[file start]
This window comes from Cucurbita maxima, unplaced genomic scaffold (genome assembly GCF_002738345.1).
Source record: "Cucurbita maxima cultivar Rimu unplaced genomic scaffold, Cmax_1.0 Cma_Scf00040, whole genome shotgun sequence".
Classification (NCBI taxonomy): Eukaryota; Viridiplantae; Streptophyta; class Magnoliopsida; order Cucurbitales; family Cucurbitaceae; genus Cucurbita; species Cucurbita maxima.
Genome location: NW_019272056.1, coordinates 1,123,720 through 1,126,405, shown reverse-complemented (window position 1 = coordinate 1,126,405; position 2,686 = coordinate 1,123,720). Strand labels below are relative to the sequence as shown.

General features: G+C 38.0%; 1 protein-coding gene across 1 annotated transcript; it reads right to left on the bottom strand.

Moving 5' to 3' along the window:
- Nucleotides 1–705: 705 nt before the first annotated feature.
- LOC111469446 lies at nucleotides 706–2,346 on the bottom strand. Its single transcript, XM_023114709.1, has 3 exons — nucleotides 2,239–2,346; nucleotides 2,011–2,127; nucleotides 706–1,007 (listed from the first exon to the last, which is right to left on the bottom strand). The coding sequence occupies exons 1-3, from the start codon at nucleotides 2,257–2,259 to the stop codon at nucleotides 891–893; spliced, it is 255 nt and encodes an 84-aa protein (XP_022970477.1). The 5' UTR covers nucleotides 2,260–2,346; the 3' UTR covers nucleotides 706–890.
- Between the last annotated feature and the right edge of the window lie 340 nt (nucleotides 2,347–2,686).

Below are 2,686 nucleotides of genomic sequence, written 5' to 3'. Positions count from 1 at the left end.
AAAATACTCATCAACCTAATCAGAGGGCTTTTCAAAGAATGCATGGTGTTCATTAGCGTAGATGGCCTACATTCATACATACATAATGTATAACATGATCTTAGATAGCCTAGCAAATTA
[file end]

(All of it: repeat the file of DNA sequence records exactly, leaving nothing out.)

This window comes from Cucurbita maxima, unplaced genomic scaffold (genome assembly GCF_002738345.1).
Source record: "Cucurbita maxima cultivar Rimu unplaced genomic scaffold, Cmax_1.0 Cma_Scf00040, whole genome shotgun sequence".
Classification (NCBI taxonomy): Eukaryota; Viridiplantae; Streptophyta; class Magnoliopsida; order Cucurbitales; family Cucurbitaceae; genus Cucurbita; species Cucurbita maxima.
Genome location: NW_019272056.1, coordinates 1,123,720 through 1,126,405, shown reverse-complemented (window position 1 = coordinate 1,126,405; position 2,686 = coordinate 1,123,720). Strand labels below are relative to the sequence as shown.

General features: G+C 38.0%; 1 protein-coding gene across 1 annotated transcript; it reads right to left on the bottom strand.

Moving 5' to 3' along the window:
- Nucleotides 1–705: 705 nt before the first annotated feature.
- LOC111469446 lies at nucleotides 706–2,346 on the bottom strand. Its single transcript, XM_023114709.1, has 3 exons — nucleotides 2,239–2,346; nucleotides 2,011–2,127; nucleotides 706–1,007 (listed from the first exon to the last, which is right to left on the bottom strand). The coding sequence occupies exons 1-3, from the start codon at nucleotides 2,257–2,259 to the stop codon at nucleotides 891–893; spliced, it is 255 nt and encodes an 84-aa protein (XP_022970477.1). The 5' UTR covers nucleotides 2,260–2,346; the 3' UTR covers nucleotides 706–890.
- Between the last annotated feature and the right edge of the window lie 340 nt (nucleotides 2,347–2,686).

Below are 2,686 nucleotides of genomic sequence, written 5' to 3'. Positions count from 1 at the left end.
AAAATACTCATCAACCTAATCAGAGGGCTTTTCAAAGAATGCATGGTGTTCATTAGCGTAGATGGCCTACATTCATACATACATAATGTATAACATGATCTTAGATAGCCTAGCAAATTA